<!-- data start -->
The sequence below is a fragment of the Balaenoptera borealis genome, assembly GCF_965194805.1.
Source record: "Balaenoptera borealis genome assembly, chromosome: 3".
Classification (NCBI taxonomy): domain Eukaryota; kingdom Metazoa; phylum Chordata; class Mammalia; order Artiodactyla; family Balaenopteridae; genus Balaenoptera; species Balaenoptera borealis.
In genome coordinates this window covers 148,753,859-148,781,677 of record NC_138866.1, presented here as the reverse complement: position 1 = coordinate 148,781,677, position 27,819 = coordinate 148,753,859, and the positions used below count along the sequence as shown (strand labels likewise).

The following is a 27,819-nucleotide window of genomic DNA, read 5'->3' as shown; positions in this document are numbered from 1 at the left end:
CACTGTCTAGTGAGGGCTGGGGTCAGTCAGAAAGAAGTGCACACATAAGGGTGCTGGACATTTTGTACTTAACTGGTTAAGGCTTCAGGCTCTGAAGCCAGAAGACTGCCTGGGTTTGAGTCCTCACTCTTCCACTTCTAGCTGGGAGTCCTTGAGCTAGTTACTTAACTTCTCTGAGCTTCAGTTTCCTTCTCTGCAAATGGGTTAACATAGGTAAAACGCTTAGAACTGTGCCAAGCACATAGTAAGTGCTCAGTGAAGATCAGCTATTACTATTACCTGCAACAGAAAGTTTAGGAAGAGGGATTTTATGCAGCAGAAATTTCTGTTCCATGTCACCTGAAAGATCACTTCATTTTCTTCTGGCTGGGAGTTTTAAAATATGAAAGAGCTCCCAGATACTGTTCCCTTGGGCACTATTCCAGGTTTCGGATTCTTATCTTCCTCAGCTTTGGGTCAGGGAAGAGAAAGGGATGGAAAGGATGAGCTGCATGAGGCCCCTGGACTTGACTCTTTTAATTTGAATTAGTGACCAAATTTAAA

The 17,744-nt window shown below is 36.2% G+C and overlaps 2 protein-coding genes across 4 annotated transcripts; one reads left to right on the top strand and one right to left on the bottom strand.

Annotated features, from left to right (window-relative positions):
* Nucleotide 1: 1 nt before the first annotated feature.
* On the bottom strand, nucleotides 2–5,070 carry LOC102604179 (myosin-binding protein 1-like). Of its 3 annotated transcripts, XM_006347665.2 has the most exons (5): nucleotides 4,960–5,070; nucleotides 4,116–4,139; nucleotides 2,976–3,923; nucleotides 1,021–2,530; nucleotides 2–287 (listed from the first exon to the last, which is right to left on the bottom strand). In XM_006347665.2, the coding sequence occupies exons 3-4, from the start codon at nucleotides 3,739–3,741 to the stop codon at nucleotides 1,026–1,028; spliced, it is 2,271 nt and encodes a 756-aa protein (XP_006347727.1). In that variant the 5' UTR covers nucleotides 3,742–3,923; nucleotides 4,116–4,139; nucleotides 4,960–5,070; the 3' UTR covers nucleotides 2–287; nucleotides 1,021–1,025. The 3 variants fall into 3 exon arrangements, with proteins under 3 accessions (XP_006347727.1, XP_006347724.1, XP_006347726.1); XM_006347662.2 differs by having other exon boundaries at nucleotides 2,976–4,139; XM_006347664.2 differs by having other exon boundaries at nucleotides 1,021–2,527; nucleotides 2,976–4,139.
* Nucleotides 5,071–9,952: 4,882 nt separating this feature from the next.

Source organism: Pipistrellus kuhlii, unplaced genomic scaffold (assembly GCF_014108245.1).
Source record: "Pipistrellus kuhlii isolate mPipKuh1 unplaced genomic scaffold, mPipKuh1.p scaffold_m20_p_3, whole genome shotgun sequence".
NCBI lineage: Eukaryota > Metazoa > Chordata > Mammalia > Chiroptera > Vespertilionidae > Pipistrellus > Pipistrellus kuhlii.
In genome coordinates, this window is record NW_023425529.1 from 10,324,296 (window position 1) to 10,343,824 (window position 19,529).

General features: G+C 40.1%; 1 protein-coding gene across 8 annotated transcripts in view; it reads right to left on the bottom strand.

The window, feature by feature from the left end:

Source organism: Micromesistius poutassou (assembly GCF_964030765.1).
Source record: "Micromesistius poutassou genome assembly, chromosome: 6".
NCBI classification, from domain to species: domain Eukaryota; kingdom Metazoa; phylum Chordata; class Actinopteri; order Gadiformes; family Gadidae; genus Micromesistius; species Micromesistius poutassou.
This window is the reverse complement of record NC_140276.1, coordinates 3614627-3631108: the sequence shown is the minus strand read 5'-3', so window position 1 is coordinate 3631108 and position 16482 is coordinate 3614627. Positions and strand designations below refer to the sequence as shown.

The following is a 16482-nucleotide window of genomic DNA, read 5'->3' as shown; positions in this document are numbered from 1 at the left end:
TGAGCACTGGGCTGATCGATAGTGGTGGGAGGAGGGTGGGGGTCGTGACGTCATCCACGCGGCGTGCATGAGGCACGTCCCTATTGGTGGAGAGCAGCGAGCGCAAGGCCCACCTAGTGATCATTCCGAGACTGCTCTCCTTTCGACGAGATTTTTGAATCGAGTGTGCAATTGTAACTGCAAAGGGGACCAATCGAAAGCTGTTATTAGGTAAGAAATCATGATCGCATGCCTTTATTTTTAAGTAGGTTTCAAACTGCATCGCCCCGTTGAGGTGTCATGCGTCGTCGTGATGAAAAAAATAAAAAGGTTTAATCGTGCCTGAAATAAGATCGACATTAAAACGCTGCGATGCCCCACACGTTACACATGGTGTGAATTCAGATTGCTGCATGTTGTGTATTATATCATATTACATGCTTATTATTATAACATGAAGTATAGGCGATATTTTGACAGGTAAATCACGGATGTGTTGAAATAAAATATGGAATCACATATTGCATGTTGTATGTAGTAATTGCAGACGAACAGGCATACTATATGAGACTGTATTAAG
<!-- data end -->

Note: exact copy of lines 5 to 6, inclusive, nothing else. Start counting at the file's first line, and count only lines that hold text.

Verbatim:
The following is a 27,819-nucleotide window of genomic DNA, read 5'->3' as shown; positions in this document are numbered from 1 at the left end:
CACTGTCTAGTGAGGGCTGGGGTCAGTCAGAAAGAAGTGCACACATAAGGGTGCTGGACATTTTGTACTTAACTGGTTAAGGCTTCAGGCTCTGAAGCCAGAAGACTGCCTGGGTTTGAGTCCTCACTCTTCCACTTCTAGCTGGGAGTCCTTGAGCTAGTTACTTAACTTCTCTGAGCTTCAGTTTCCTTCTCTGCAAATGGGTTAACATAGGTAAAACGCTTAGAACTGTGCCAAGCACATAGTAAGTGCTCAGTGAAGATCAGCTATTACTATTACCTGCAACAGAAAGTTTAGGAAGAGGGATTTTATGCAGCAGAAATTTCTGTTCCATGTCACCTGAAAGATCACTTCATTTTCTTCTGGCTGGGAGTTTTAAAATATGAAAGAGCTCCCAGATACTGTTCCCTTGGGCACTATTCCAGGTTTCGGATTCTTATCTTCCTCAGCTTTGGGTCAGGGAAGAGAAAGGGATGGAAAGGATGAGCTGCATGAGGCCCCTGGACTTGACTCTTTTAATTTGAATTAGTGACCAAATTTAAA